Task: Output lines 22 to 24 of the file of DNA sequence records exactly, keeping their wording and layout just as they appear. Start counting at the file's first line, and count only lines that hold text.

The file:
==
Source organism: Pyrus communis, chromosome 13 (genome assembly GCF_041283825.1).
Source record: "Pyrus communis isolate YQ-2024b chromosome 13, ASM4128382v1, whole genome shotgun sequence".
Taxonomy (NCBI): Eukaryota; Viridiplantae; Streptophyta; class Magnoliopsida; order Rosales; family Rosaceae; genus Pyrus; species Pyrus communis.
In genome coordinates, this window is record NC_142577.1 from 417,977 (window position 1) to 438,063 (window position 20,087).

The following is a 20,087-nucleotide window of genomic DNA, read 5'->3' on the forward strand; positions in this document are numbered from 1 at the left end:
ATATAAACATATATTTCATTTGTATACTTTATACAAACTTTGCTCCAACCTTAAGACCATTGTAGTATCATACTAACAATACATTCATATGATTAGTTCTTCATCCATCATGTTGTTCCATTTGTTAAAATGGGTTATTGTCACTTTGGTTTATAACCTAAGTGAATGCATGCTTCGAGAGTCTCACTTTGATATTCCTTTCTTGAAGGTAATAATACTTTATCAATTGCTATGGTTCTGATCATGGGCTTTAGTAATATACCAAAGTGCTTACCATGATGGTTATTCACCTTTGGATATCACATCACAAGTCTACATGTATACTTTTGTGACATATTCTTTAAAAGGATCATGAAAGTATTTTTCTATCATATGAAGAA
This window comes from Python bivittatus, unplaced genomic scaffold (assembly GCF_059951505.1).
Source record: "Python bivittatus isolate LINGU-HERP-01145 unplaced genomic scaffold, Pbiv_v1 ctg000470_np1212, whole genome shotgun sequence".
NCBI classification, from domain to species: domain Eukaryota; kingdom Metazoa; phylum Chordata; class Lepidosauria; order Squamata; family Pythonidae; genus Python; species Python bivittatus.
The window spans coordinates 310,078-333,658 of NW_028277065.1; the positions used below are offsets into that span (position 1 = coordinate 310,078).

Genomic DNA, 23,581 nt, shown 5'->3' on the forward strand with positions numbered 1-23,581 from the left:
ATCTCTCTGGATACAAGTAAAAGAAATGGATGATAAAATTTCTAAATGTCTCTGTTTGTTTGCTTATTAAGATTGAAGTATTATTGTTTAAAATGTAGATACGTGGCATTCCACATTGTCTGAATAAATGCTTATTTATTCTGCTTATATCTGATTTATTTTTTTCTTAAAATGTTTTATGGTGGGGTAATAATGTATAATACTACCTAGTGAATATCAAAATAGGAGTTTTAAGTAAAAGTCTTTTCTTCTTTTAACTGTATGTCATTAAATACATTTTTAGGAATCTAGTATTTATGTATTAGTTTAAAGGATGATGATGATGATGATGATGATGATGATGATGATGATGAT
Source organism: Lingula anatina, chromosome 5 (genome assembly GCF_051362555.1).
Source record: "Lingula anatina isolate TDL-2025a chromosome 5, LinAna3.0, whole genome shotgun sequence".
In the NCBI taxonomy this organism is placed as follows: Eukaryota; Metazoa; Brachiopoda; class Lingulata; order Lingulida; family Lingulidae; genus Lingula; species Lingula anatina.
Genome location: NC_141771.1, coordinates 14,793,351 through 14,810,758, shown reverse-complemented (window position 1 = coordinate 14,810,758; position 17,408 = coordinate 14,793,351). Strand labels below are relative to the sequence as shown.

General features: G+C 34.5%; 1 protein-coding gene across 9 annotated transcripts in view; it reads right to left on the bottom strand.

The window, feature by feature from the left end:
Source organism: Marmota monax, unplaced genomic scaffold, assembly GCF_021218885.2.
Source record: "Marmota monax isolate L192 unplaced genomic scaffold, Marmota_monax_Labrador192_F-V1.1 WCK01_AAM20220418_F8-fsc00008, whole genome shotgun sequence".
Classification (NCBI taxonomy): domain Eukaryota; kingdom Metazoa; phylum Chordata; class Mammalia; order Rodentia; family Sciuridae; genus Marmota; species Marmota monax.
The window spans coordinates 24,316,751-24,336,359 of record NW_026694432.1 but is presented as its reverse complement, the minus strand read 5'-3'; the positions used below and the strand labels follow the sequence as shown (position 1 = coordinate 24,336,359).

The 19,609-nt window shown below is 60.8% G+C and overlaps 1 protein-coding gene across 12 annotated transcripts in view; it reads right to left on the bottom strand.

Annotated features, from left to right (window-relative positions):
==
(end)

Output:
The window spans coordinates 24,316,751-24,336,359 of record NW_026694432.1 but is presented as its reverse complement, the minus strand read 5'-3'; the positions used below and the strand labels follow the sequence as shown (position 1 = coordinate 24,336,359).

The 19,609-nt window shown below is 60.8% G+C and overlaps 1 protein-coding gene across 12 annotated transcripts in view; it reads right to left on the bottom strand.

Annotated features, from left to right (window-relative positions):